(3) This phenomenon is disscussed from the point of view of the interaction between interstitials and dislocations, whereas the dragging mechanism does not seem to explain it well.
(4) At γ-α coexisting temperature range, no peak of “Kf”-temperature curves is found at strain ratt -102/sec., but a peak is found at lower strain rate. It is concluded that as the strain-rate dependence of “Kr” of α-phase is 2-3 times larger than that of γ-phase, any peak is not found at the higher strain rate.
(5) The strain-rate and temperature dependence of “Kf” of the 2% Al iron are very small between 500°C and 900°C. Above 900°C., they become larger, and it seems reasonable to think that self-diffusion or recovery becomes effective for deformation process.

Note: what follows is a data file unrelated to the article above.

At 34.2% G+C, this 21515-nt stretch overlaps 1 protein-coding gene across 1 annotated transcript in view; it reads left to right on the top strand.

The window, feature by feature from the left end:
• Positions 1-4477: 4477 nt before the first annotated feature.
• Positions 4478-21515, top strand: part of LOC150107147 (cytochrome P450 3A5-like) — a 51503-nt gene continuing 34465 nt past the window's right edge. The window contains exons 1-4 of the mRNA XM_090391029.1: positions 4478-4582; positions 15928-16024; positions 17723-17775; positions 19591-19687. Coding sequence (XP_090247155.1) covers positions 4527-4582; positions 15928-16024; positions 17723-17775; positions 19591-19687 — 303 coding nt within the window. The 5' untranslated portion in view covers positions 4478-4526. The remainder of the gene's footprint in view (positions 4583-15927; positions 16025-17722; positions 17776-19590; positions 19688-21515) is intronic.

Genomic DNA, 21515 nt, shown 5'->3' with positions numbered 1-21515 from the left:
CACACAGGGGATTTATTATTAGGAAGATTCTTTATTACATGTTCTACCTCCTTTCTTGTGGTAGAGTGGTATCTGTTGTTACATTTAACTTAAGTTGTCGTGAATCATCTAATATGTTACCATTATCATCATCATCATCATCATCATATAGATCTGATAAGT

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On the Temperature and Strain-Rate Dependence of Low Carbon Steels and an Ultra Low Carbon 2% Aluminum Iron

On the Spring Properties of Inconel X Type Alloy

Yoshiaki KANAI, Fujio SEKI, Kazunori KAMISHOHARA, Michira UCHIYAMA

pp. 854-868


Authors have reported in the preceding study, as part of a study on super alloys for springs, on the spring properties of Refractaloy 26 type alloy. This time, they investigated the spring properties at the room temperature and elevated temperature of Inconel X type alloy. This alloy was treated under various combinations of solution temperature, solution time, aging temperature, aging time and cold reduction before aging.